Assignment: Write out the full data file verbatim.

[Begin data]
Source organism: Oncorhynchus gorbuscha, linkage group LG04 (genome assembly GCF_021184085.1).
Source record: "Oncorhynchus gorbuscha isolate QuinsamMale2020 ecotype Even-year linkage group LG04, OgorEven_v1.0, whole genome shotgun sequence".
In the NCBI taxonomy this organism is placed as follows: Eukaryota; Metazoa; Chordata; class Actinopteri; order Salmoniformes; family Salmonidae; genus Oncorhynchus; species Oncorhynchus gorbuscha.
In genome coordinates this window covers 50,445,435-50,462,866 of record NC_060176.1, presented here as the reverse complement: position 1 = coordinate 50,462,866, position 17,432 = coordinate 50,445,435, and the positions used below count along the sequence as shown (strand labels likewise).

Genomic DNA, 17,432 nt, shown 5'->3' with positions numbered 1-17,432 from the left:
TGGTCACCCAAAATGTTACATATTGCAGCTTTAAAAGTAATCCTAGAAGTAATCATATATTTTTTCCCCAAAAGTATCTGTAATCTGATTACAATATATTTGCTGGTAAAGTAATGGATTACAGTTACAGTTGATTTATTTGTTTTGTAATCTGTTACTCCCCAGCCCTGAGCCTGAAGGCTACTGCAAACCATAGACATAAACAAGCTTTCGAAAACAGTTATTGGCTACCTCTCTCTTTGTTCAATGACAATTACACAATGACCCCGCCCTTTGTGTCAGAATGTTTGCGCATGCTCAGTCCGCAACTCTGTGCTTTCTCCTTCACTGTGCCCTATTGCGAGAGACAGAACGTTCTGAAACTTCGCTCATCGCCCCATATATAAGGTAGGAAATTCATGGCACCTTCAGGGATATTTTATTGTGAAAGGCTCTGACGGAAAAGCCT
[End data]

Source organism: Oncorhynchus gorbuscha, linkage group LG04 (genome assembly GCF_021184085.1).
Source record: "Oncorhynchus gorbuscha isolate QuinsamMale2020 ecotype Even-year linkage group LG04, OgorEven_v1.0, whole genome shotgun sequence".
In the NCBI taxonomy this organism is placed as follows: Eukaryota; Metazoa; Chordata; class Actinopteri; order Salmoniformes; family Salmonidae; genus Oncorhynchus; species Oncorhynchus gorbuscha.
In genome coordinates this window covers 50,445,435-50,462,866 of record NC_060176.1, presented here as the reverse complement: position 1 = coordinate 50,462,866, position 17,432 = coordinate 50,445,435, and the positions used below count along the sequence as shown (strand labels likewise).

Genomic DNA, 17,432 nt, shown 5'->3' with positions numbered 1-17,432 from the left:
TGGTCACCCAAAATGTTACATATTGCAGCTTTAAAAGTAATCCTAGAAGTAATCATATATTTTTTCCCCAAAAGTATCTGTAATCTGATTACAATATATTTGCTGGTAAAGTAATGGATTACAGTTACAGTTGATTTATTTGTTTTGTAATCTGTTACTCCCCAGCCCTGAGCCTGAAGGCTACTGCAAACCATAGACATAAACAAGCTTTCGAAAACAGTTATTGGCTACCTCTCTCTTTGTTCAATGACAATTACACAATGACCCCGCCCTTTGTGTCAGAATGTTTGCGCATGCTCAGTCCGCAACTCTGTGCTTTCTCCTTCACTGTGCCCTATTGCGAGAGACAGAACGTTCTGAAACTTCGCTCATCGCCCCATATATAAGGTAGGAAATTCATGGCACCTTCAGGGATATTTTATTGTGAAAGGCTCTGACGGAAAAGCCT